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More than 1,100 homes sitting empty in Dartford

PUBLISHED: 17:11 12 June 2018 | UPDATED: 17:11 12 June 2018

More than 1,100 homes in Dartford are sitting empty, despite a national housing crisis which has left thousands of families homeless.

And newly released figures from the Ministry of Housing, Communities and Local Government show that hundreds of properties have been left unoccupied for at least six months.

In October last year, when the most recent count was taken, there were 1,120 vacant homes in Dartford - one in every 40 houses in the area. Of those, 220 were classed as long-term vacancies, meaning that they had been unoccupied for at least six months.

The problem of empty homes in Dartford has improved in recent years. In 2008, when the number of vacant properties peaked nationwide, there were 1,136 in the area.

Across England, there were more than 600,000 vacant properties last October, over a third of which were long-term vacancies.

Polly Neate, chief executive of housing charity Shelter, said that making sure properties were occupied was just part of the answer to the country’s housing shortage.

She said: “In the midst of a homelessness crisis it is of course frustrating to see houses left empty. But the fact is that even if we filled every one of these, there still wouldn’t be nearly enough homes to solve the problem.

“Decades of failure to build has left us in the lurch - the Government must now get on and build a new generation of social homes where people need them most.”

Figures show that 1,133 new homes were built in Dartford last year. In total, 1,168 new homes were created, including those converted from office blocks or houses split into flats.

A spokesman for the Ministry of Housing, Communities and Local Government said: “The number of long-term vacant dwellings in England is still lower than when records began, but we are determined to bring this figure down.

“That is why we are equipping councils with tools they need to tackle the issue head on, such as bringing forward legislation that will allow them to double the rate of council tax on those homes left empty for two years or longer.”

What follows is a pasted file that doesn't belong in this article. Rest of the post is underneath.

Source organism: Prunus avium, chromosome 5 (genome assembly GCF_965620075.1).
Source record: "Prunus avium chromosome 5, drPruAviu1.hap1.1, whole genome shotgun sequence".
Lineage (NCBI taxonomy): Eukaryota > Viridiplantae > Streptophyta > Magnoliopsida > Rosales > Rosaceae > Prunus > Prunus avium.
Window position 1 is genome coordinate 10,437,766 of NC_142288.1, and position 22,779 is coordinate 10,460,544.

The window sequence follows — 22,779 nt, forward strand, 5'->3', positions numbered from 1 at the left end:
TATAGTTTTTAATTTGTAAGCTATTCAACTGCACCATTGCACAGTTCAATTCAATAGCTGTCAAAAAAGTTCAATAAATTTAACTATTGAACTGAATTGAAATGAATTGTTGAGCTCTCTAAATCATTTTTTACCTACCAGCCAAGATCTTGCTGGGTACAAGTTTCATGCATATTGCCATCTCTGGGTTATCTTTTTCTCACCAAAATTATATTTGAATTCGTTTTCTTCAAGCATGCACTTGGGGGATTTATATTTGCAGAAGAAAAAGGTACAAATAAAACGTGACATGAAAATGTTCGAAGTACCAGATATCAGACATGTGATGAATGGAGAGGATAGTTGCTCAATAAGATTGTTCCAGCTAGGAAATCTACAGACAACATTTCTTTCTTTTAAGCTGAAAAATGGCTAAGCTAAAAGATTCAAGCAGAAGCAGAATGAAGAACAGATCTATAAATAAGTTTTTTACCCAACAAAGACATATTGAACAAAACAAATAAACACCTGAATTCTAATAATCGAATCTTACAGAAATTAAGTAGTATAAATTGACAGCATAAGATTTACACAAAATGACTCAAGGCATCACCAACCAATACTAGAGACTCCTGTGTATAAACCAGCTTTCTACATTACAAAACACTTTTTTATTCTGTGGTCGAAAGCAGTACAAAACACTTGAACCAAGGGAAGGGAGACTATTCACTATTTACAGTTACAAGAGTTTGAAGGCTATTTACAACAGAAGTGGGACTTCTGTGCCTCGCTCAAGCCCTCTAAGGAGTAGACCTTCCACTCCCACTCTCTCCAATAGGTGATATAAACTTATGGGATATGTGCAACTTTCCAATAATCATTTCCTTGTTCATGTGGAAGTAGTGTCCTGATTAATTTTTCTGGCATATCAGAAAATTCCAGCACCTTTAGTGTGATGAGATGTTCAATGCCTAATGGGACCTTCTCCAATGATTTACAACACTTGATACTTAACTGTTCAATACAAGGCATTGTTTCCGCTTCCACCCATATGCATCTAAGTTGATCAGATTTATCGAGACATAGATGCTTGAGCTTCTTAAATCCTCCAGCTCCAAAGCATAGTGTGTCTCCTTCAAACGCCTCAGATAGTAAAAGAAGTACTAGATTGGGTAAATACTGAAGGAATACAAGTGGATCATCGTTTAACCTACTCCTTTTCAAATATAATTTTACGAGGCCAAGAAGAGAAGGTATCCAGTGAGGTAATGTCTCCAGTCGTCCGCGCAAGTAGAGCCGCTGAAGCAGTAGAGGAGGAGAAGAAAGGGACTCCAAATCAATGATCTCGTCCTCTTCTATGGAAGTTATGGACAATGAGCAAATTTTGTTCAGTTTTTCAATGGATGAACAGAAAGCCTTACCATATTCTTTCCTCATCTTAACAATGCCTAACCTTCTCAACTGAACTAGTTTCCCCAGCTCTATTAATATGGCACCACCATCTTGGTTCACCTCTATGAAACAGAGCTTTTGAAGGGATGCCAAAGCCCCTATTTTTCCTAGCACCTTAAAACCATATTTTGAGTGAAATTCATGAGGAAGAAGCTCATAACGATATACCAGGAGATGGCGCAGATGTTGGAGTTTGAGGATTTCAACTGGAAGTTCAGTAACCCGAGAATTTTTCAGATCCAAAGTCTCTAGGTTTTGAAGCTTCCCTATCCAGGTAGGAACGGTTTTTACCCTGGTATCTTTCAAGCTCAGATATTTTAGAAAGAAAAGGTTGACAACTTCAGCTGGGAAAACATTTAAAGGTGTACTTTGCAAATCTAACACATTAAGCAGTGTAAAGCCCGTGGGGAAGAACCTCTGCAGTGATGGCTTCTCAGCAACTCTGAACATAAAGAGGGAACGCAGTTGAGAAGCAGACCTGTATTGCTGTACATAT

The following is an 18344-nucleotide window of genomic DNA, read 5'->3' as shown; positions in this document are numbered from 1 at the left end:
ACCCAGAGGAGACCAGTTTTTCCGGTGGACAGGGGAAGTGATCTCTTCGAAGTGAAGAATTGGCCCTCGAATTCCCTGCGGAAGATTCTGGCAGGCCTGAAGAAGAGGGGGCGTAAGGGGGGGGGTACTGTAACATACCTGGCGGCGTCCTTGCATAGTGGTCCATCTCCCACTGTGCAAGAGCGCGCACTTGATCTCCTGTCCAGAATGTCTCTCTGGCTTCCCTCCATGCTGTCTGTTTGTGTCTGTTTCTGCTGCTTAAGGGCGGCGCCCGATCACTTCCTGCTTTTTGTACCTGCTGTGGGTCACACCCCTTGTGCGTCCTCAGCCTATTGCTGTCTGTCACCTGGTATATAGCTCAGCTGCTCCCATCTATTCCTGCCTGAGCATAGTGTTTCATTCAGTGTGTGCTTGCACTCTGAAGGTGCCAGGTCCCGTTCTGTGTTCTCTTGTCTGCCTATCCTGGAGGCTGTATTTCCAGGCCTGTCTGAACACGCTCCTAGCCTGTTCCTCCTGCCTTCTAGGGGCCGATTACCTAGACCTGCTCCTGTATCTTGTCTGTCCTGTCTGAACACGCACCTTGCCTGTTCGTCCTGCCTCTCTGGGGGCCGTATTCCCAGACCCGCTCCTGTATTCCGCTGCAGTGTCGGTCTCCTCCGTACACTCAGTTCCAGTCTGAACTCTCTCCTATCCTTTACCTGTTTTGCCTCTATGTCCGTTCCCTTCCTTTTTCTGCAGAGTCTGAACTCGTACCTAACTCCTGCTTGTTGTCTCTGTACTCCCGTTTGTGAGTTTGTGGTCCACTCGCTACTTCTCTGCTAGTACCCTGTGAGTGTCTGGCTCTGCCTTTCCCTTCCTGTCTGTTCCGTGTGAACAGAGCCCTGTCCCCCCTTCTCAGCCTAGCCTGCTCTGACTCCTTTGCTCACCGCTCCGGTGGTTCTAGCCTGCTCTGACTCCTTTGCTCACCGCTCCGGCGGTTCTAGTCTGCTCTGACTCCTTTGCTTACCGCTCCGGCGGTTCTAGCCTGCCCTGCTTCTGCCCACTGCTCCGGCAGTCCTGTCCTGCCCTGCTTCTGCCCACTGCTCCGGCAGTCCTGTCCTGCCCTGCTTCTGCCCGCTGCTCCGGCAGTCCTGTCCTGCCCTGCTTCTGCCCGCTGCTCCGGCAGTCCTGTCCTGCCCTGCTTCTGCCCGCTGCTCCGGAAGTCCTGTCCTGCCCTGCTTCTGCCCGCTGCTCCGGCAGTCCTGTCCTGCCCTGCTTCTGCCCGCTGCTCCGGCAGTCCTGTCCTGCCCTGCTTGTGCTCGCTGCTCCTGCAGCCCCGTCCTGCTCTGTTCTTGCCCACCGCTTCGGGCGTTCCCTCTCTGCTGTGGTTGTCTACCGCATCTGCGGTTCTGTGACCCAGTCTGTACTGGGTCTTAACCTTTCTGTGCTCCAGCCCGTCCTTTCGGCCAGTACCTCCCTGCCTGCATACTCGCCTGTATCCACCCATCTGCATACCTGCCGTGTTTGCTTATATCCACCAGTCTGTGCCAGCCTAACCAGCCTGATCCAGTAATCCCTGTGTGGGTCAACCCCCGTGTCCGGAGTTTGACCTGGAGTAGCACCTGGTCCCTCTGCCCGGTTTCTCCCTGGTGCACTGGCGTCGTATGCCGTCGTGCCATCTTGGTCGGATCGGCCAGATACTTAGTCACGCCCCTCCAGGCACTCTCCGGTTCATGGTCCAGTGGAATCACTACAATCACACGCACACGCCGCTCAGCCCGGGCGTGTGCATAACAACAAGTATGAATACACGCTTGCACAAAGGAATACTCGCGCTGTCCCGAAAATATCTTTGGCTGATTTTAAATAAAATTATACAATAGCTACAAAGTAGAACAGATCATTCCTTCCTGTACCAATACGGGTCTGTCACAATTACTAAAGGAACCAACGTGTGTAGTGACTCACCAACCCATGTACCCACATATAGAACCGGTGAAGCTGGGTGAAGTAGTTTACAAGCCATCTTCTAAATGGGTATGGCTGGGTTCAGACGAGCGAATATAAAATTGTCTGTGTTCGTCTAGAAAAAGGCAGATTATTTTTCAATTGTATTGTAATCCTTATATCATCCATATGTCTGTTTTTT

A spokesman from the council said: “Dartford Borough Council actively seeks to discover any vacant property and is keen to engage with all empty property owners to assist them in making their valuable housing assets into homes once again.

“All empty properties are reviewed annually and the owners contacted by our Empty Homes Officer to find out the reasons behind why the property remains unoccupied. Where we can, we assist owners to bring their houses back into use by giving advice and guidance. We tailor the advice to the need of the property and whatever problems the owner is experiencing.

“In partnership with Kent County Council’s No Use Empty initiative, we are able to offer interest free loans if difficulty in financing building works is the issue.

“Our 2017/18 data for vacant dwelling in Dartford records 1,120, but of these only 220 are defined as being long term vacant dwellings, that is to say, for over 6 months they have been unoccupied and unfurnished.

“Of the remaining 900 vacant dwellings approximately 400 to 500 of these will have been empty for under six months and are either in the process of being sold or rented. The other 400 or so are classified as being empty for a number of valid reasons, for example, a person is away receiving care or giving it, “subject to the probate” following the death of the owner, owned by armed forces personnel away, or being used as a second home.

“There are, however, owners of empty property who do not respond to our approaches. Only when all the informal approaches have been used do we consider using one of the enforcement options available.

“Dealing with empty properties in Dartford requires continual monitoring and intervention. Every year we successfully bring a wide variety of empty property back into use. However we are also finding new vacant dwellings and our work starts again.”

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